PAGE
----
It appears Chief Justice Roy Moore will appeal the recent ruling requiring the ten commandments monument be removed from the state judicial building. If he does, the legal fees could reach into the millions of dollars.
The Southern Poverty Law Center, which represented the plaintiffs in the case, claims the taxpayers will eventually foot that bill. However, Chief Justice Moore is insisting that he will pay for it all himself, even if it means mounting a fundraising campaign. SPLC attorneys say that claim isn't very believable. "That's a bit of a shell game," said Richard Cohen.
It appears that Moore's expenses may not be the only thing the state ends up paying for. Cohen says he's filing a motion that would require the state to also pay the plaintiffs' attorney fees. "In a civil rights case, the defendant must pay the plaintiffs attorney fees and costs if the plaintiff prevails," he says. "We have won and we will submit a petition to Judge Thompson to order the state of Alabama to pay our costs."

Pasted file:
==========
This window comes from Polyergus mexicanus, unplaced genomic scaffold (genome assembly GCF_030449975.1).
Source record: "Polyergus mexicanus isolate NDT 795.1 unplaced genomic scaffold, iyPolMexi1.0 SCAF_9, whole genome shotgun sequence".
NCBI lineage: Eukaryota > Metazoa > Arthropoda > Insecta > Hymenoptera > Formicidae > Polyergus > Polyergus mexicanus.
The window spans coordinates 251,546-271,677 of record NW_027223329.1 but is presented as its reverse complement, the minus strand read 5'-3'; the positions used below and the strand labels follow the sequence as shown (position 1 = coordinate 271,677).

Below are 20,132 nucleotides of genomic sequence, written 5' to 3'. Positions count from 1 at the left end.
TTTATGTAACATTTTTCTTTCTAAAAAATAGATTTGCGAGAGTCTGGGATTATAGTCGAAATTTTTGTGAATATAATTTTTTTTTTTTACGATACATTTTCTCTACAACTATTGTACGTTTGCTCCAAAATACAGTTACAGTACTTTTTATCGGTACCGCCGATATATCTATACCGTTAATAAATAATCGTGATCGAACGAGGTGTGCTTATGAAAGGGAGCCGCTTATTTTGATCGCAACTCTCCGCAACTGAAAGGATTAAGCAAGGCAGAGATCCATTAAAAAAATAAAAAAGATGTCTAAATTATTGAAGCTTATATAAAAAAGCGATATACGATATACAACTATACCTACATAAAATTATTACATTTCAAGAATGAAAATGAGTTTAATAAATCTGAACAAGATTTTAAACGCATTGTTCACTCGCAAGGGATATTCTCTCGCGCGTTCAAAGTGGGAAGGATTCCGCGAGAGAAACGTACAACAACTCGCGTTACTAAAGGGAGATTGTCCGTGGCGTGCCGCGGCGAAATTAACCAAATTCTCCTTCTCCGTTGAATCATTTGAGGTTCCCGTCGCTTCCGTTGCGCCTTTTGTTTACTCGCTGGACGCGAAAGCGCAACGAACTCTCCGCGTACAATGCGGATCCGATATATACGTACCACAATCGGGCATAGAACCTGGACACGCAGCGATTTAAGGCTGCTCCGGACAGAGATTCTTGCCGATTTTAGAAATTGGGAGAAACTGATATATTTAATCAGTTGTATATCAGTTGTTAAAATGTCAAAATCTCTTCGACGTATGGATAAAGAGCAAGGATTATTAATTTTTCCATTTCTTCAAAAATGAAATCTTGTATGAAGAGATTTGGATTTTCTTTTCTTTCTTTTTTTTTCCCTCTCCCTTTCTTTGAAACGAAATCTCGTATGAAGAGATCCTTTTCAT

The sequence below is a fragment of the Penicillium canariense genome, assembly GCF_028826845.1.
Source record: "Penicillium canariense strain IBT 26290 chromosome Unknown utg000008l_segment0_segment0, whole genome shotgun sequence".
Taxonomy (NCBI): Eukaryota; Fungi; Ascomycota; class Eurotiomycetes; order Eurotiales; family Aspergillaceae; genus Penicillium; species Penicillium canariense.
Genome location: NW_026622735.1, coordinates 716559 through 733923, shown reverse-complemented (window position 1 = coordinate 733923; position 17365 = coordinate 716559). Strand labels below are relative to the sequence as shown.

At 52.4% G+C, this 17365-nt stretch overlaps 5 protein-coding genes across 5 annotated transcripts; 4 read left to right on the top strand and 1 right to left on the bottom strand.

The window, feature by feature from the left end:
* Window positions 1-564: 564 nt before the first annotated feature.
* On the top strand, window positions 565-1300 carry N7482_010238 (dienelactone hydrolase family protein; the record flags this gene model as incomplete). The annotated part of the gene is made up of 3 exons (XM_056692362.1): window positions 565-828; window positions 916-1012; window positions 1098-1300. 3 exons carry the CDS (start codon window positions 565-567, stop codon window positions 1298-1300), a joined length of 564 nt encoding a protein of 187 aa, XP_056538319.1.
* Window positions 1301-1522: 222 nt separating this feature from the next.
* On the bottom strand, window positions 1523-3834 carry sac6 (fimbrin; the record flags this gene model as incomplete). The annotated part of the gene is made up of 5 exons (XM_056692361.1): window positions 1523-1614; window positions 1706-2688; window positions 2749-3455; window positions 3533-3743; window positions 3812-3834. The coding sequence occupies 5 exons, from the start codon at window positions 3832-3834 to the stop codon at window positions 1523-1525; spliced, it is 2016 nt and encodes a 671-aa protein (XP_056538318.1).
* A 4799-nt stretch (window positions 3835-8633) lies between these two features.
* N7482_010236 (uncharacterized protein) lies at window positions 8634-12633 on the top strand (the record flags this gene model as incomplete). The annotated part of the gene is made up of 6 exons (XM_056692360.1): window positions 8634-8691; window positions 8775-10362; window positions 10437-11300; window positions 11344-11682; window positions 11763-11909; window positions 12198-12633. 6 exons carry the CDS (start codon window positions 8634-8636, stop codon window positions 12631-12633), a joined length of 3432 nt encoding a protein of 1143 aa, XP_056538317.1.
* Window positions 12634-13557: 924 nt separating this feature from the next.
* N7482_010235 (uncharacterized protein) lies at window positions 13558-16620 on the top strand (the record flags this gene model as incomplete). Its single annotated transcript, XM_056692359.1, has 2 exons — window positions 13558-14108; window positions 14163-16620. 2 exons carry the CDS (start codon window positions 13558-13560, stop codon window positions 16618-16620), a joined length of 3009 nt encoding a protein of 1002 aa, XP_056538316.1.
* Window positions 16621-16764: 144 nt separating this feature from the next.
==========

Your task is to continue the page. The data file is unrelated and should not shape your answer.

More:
So how much has all this cost so far? To date, it's in the thousands. If there's an appeal, "you may be looking at several million dollars," says the SPLC's Morris Dees. "The state of Alabama is too poor to have to bear that burden."
But it's a burden we will bear if the battle over the monument rages on. The 11th Circuit Court of Appeals in Atlanta is next in line to hear the case. In the meantime, the chief justice was given until December 18th to remove the monument.
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